Policies or Processes
In the initial implementation of the green cleaning/sustainable effort in the department, several training sessions were held in a formal setting. It was important to bring all employees to the same level of understanding concerning cleaning methods; as part of that effort it used the IEHA Frontline Training program. Employees completed 10 hours of Frontline instruction on the methods and purpose of cleaning and how they affect the well-being of the building occupants.
All employees received “one-on-one” training prior to implementation of changing to green cleaning products and processes. As part of orientation for new employees, there is a four-hour training session that must be completed prior to being introduced to the work site.
Notification of the positive aspects of the green cleaning program was communicated to the residents through Resident Life (RL) and RHA.
Building Services has converted all products to either Green Seal-certified or borenewable products in all of its operations. In cleaning the university’s recreation center, it has converted fully to microfiber use, and operates machines that are effective at providing high production rates and a safe cleaning device that the operator “steps-up-on” rather than rides on.
Building Services wants to improve indoor air quality as well as worker well-being by testing several “chemical free” cleaning and maintenance processes. The first product is the use of the Ionator EXP as a daily cleaning device, in the resident living environment. We are in the process of introducing this device, and have a current test ongoing in two residential buildings. Another related test is to look at the use of the diamond pads in the floor care process, with the goal to reduce the amount of floor finish and added floor care products to achieve a clean and glossy appearance.
The test will look at the efficacy of the cleaning and effectiveness of removing daily soils. The goal is, if successful, is to open the new high rise residential hall using the IonatorEXP and diamond pads, thus effectively making the building chemical free.
The department’s in-house IPM program is designed to reduce use of pesticides and other potentially harmful chemicals while emphasizing use of non-pesticide techniques and strategies. The overall program objective is to minimize the environmental impacts of the department’s pest-management operations, and help protect the health of both employees and building occupants.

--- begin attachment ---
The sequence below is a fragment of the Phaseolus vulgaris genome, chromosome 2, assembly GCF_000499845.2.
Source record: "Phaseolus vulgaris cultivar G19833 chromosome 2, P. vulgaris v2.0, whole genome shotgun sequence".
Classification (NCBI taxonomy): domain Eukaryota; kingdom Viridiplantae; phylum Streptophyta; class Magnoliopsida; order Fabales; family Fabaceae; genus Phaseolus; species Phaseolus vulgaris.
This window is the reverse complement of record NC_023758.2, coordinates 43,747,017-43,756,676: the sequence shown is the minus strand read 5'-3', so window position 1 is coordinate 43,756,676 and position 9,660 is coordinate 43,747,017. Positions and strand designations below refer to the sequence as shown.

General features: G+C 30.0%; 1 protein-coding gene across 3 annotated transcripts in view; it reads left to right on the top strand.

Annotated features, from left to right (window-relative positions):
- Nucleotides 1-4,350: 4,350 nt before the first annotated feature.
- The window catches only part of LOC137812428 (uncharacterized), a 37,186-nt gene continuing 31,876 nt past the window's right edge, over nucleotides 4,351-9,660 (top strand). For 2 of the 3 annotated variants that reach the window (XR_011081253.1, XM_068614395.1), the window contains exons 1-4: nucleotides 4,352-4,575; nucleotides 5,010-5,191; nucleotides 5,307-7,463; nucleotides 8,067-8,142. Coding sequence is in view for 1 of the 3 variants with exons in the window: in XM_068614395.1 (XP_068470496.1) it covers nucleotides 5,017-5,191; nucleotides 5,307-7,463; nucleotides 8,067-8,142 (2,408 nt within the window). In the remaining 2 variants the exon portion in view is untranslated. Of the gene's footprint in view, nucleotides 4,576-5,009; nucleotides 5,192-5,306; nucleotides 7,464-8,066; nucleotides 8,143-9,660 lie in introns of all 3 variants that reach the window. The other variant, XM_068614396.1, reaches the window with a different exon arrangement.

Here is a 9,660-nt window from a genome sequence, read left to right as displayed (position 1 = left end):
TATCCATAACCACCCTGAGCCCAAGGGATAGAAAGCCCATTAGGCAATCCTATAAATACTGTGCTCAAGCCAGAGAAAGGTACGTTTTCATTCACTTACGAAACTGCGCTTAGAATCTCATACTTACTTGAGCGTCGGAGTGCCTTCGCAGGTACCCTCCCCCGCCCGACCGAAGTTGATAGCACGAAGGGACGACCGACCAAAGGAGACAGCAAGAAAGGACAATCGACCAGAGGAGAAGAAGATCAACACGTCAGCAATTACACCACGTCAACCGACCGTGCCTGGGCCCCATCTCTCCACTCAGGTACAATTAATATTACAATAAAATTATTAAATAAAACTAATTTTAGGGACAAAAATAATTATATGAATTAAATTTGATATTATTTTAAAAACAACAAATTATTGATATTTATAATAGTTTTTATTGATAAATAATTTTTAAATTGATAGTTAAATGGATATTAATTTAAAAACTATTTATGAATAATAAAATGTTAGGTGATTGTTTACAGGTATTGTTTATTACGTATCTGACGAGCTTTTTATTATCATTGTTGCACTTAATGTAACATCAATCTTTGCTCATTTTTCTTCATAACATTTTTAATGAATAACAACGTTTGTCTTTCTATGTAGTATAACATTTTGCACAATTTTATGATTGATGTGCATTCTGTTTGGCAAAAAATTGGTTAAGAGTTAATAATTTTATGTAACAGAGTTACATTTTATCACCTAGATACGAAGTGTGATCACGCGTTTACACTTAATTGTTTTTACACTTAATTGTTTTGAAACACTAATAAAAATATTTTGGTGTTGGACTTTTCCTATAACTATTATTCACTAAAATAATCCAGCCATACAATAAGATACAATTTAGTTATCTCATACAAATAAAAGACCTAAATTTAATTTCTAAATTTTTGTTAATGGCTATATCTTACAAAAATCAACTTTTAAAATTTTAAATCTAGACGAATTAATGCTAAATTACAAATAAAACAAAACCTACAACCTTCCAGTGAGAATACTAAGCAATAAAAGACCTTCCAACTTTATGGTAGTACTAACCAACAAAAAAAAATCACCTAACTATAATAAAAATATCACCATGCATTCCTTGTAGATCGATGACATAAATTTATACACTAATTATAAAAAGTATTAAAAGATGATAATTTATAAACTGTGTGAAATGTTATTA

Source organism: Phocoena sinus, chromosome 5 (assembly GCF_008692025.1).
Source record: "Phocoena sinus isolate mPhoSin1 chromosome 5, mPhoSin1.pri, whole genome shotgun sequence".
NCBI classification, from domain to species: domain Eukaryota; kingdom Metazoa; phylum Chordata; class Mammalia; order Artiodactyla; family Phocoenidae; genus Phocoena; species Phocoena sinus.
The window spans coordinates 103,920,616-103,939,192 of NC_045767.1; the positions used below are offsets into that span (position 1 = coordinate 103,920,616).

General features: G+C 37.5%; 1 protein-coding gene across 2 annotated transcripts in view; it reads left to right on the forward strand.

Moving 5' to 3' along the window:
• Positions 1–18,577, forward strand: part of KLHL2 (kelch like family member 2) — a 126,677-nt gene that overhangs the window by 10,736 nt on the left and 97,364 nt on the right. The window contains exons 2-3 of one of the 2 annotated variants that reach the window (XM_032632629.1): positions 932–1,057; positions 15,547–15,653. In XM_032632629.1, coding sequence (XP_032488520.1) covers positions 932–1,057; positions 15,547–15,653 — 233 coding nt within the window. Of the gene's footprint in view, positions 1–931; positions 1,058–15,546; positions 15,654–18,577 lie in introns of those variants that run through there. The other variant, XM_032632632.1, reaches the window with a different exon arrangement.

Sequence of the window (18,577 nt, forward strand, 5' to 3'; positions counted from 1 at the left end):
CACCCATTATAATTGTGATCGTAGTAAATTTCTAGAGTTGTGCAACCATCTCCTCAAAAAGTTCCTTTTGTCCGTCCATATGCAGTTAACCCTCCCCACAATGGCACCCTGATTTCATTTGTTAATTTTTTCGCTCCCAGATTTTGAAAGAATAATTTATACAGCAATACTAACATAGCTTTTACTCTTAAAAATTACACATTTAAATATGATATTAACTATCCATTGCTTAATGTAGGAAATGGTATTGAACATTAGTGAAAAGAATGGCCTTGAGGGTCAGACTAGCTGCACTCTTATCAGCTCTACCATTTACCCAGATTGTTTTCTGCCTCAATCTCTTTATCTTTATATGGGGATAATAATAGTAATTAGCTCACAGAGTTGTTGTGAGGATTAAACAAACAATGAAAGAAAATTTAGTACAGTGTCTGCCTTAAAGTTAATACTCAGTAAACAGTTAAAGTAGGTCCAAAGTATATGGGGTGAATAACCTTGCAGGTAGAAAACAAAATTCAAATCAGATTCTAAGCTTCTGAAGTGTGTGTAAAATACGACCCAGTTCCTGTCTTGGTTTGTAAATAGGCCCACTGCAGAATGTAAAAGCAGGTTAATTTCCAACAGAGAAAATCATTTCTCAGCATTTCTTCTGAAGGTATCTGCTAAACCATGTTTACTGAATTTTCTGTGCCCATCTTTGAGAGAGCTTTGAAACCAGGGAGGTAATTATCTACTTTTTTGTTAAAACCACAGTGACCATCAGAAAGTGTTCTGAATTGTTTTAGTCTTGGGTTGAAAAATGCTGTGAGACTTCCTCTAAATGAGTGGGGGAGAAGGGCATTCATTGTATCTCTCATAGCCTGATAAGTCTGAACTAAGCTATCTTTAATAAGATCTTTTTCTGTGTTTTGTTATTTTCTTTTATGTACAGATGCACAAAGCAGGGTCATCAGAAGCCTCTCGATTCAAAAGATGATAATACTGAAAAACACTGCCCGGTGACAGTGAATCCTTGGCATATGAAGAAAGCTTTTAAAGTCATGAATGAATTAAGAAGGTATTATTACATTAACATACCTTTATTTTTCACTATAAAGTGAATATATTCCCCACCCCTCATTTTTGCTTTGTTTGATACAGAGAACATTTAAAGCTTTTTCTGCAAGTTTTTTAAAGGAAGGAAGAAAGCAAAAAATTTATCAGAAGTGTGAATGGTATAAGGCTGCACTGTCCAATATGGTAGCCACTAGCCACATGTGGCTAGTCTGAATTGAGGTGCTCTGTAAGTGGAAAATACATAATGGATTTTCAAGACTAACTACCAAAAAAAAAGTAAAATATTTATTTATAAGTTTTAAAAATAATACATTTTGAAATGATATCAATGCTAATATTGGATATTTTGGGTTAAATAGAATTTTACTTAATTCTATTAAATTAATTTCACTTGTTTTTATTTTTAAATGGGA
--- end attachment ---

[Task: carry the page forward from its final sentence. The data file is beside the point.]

Recognition and Certification
In 2005, the department’s integrated pest management and housekeeping programs were accepted into the U.S. Environmental Protection Agency’s Pesticide Environmental Stewardship Program (PESP). This partnership represented the first of its kind between the EPA and a housing program in higher education.
In October 2009, the department’s Housekeeping and Urban Biology programs were awarded the Cleaning Industry Management Standards – Green Building Certification (CIMS – GB).
Story of innovation—Training: It was important to bring all employees to the same level of understanding concerning cleaning methods; as part of that effort it used the IEHA Frontline Training program. Employees completed 10 hours of Frontline instruction on the methods and purpose of cleaning and how they affect the well-being of the building occupants. All employees received “one-on-one” training prior to implementation of changing to green cleaning products and processes. As part of orientation for new employees, a four-hour training session must be completed prior to being introduced to the work site.
Number of students: 28,311 (undergrad); 11,870 (grad)
Square footage maintained: 2.1 million
Number of full-time custodians: 120
Annual cleaning budget: $615,000 (Operating); $5.1 million (labor)
Green cleaning team members: Jon Dooley, Director of Residential Facilities; Jeff McGee, R.E.H. Asst. Director, Building Services; Keith Smith, R.E.H., Asst. to the Asst. Director; David Hill, North Campus Mgr.; Juan Escobar, South Campus Mgr.; Mike Hamilton, Mgr. Urban Biology; Cheryl Nelson, Jolinda Matthews, Manuel Soto, Val Grant, Veronica Stubbs, Gladys Leiva, Supervisor; S. Freedmand and Sons, Janitorial Product Distributor; Scott Lupin, Director, Office of Sustainability